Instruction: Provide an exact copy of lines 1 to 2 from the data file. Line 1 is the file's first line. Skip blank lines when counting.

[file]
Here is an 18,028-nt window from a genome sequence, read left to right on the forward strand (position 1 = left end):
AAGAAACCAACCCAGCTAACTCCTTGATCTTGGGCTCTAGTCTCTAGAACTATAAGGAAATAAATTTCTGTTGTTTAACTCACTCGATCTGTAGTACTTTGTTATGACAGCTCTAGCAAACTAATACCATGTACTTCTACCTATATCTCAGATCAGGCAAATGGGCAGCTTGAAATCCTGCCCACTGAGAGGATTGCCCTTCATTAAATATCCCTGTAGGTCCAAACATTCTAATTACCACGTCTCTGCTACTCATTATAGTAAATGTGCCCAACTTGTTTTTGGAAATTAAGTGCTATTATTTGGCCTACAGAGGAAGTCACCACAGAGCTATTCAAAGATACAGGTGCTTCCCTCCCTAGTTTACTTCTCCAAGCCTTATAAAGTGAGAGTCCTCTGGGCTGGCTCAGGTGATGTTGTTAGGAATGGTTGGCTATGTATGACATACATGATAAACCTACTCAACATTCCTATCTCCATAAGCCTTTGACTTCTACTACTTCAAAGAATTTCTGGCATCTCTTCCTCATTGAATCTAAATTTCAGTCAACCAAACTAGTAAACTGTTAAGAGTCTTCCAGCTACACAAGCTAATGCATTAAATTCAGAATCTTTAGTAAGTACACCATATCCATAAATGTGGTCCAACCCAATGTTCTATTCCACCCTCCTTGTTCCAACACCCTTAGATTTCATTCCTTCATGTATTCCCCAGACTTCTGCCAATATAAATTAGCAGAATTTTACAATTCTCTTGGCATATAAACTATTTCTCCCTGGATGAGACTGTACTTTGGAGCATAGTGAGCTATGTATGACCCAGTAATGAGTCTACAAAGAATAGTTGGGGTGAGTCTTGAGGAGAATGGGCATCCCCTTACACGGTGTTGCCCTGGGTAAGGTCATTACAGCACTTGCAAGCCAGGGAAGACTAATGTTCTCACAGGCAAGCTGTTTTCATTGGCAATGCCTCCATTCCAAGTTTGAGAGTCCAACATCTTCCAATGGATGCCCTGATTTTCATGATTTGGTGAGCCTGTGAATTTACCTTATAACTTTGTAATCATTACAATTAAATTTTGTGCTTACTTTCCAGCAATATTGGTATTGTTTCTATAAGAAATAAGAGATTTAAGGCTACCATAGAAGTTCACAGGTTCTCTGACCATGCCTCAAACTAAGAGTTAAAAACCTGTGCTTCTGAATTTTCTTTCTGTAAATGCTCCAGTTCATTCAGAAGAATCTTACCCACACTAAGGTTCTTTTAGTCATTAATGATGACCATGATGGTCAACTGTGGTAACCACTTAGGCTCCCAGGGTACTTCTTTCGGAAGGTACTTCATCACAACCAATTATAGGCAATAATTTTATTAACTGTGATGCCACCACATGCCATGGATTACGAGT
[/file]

Here is an 18,028-nt window from a genome sequence, read left to right on the forward strand (position 1 = left end):
AAGAAACCAACCCAGCTAACTCCTTGATCTTGGGCTCTAGTCTCTAGAACTATAAGGAAATAAATTTCTGTTGTTTAACTCACTCGATCTGTAGTACTTTGTTATGACAGCTCTAGCAAACTAATACCATGTACTTCTACCTATATCTCAGATCAGGCAAATGGGCAGCTTGAAATCCTGCCCACTGAGAGGATTGCCCTTCATTAAATATCCCTGTAGGTCCAAACATTCTAATTACCACGTCTCTGCTACTCATTATAGTAAATGTGCCCAACTTGTTTTTGGAAATTAAGTGCTATTATTTGGCCTACAGAGGAAGTCACCACAGAGCTATTCAAAGATACAGGTGCTTCCCTCCCTAGTTTACTTCTCCAAGCCTTATAAAGTGAGAGTCCTCTGGGCTGGCTCAGGTGATGTTGTTAGGAATGGTTGGCTATGTATGACATACATGATAAACCTACTCAACATTCCTATCTCCATAAGCCTTTGACTTCTACTACTTCAAAGAATTTCTGGCATCTCTTCCTCATTGAATCTAAATTTCAGTCAACCAAACTAGTAAACTGTTAAGAGTCTTCCAGCTACACAAGCTAATGCATTAAATTCAGAATCTTTAGTAAGTACACCATATCCATAAATGTGGTCCAACCCAATGTTCTATTCCACCCTCCTTGTTCCAACACCCTTAGATTTCATTCCTTCATGTATTCCCCAGACTTCTGCCAATATAAATTAGCAGAATTTTACAATTCTCTTGGCATATAAACTATTTCTCCCTGGATGAGACTGTACTTTGGAGCATAGTGAGCTATGTATGACCCAGTAATGAGTCTACAAAGAATAGTTGGGGTGAGTCTTGAGGAGAATGGGCATCCCCTTACACGGTGTTGCCCTGGGTAAGGTCATTACAGCACTTGCAAGCCAGGGAAGACTAATGTTCTCACAGGCAAGCTGTTTTCATTGGCAATGCCTCCATTCCAAGTTTGAGAGTCCAACATCTTCCAATGGATGCCCTGATTTTCATGATTTGGTGAGCCTGTGAATTTACCTTATAACTTTGTAATCATTACAATTAAATTTTGTGCTTACTTTCCAGCAATATTGGTATTGTTTCTATAAGAAATAAGAGATTTAAGGCTACCATAGAAGTTCACAGGTTCTCTGACCATGCCTCAAACTAAGAGTTAAAAACCTGTGCTTCTGAATTTTCTTTCTGTAAATGCTCCAGTTCATTCAGAAGAATCTTACCCACACTAAGGTTCTTTTAGTCATTAATGATGACCATGATGGTCAACTGTGGTAACCACTTAGGCTCCCAGGGTACTTCTTTCGGAAGGTACTTCATCACAACCAATTATAGGCAATAATTTTATTAACTGTGATGCCACCACATGCCATGGATTACGAGT